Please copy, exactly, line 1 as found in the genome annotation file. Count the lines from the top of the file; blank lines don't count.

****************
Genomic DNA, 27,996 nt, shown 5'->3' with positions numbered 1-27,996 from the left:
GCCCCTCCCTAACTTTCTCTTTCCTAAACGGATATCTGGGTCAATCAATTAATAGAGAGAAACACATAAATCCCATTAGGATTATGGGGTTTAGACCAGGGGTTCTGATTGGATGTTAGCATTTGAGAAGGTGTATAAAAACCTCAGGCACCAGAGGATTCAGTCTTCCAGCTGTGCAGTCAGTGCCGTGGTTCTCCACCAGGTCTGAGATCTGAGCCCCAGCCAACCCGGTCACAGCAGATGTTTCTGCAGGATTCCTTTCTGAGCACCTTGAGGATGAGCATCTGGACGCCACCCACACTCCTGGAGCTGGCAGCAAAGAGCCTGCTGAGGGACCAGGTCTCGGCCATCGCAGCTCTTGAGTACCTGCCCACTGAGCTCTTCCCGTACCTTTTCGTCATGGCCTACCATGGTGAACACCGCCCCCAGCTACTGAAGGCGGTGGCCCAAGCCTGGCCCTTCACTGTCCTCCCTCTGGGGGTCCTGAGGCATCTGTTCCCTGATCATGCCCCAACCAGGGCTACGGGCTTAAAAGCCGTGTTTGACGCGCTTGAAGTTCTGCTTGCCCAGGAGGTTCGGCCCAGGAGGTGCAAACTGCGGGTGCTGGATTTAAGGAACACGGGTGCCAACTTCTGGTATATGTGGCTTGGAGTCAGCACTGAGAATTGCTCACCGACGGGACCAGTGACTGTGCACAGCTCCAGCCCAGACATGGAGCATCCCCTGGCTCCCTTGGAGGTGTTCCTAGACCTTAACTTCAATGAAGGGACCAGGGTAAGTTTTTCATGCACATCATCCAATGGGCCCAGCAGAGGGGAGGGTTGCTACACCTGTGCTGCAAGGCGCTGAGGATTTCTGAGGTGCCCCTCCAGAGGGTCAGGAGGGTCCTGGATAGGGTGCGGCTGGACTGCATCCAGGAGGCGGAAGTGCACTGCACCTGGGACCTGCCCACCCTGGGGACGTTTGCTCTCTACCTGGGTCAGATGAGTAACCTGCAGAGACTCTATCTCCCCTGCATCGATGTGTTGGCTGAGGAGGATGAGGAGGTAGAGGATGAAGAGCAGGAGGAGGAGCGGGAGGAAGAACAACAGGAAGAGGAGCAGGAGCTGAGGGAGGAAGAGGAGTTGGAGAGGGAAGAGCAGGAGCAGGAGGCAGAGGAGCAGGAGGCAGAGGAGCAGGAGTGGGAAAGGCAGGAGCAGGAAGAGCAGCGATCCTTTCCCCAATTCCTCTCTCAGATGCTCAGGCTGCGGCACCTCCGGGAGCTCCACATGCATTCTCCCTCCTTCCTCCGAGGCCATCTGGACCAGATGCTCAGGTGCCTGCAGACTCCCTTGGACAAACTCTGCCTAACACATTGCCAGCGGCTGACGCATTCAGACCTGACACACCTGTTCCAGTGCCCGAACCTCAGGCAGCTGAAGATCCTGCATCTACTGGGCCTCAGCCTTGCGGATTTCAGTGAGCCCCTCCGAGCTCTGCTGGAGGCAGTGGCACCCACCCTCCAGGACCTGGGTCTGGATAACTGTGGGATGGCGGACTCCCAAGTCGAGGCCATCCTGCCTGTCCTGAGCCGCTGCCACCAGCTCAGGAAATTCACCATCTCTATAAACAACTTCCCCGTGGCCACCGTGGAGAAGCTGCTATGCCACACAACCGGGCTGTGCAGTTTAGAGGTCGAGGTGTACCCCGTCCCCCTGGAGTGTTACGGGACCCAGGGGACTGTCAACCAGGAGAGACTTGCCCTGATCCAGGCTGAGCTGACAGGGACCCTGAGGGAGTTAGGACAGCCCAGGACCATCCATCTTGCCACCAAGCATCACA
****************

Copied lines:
Genomic DNA, 27,996 nt, shown 5'->3' with positions numbered 1-27,996 from the left: